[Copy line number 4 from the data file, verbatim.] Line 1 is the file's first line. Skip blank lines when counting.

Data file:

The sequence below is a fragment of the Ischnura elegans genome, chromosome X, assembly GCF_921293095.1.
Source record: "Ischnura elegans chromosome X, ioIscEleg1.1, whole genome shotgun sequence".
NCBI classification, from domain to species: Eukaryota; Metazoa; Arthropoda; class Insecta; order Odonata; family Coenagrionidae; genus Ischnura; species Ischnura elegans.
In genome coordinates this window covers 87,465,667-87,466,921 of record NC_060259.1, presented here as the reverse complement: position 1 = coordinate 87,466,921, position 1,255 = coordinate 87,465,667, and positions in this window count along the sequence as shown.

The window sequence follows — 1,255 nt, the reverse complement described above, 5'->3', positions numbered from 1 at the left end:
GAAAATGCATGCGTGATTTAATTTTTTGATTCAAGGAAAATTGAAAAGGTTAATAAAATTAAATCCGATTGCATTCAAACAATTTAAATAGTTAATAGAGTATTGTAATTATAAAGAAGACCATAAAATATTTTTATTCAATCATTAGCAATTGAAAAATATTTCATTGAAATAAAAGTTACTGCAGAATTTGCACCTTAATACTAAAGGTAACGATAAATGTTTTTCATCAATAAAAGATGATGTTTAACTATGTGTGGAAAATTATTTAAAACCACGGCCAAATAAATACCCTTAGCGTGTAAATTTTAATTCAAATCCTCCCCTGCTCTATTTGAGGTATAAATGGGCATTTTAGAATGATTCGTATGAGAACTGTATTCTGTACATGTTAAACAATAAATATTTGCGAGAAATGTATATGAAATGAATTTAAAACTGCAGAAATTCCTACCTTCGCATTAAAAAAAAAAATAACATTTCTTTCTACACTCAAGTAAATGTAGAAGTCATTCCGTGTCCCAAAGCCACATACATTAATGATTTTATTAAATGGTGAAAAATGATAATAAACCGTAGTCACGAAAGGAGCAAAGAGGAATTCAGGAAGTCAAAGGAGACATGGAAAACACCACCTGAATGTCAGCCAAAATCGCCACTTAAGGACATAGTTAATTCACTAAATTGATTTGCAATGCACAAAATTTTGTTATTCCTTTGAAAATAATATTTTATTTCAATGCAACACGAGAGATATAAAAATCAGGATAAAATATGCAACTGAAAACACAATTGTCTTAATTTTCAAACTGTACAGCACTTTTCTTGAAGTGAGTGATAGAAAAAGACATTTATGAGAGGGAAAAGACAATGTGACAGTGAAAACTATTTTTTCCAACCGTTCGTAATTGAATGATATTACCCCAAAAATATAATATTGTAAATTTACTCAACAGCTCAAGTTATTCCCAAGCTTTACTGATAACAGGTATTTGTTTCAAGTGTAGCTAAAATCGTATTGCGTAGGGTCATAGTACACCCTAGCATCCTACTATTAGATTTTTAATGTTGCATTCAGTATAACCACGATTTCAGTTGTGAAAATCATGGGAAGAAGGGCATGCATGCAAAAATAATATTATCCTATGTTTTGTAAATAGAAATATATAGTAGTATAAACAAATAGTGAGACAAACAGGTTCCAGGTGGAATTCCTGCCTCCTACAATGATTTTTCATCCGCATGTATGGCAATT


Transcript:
In genome coordinates this window covers 87,465,667-87,466,921 of record NC_060259.1, presented here as the reverse complement: position 1 = coordinate 87,466,921, position 1,255 = coordinate 87,465,667, and positions in this window count along the sequence as shown.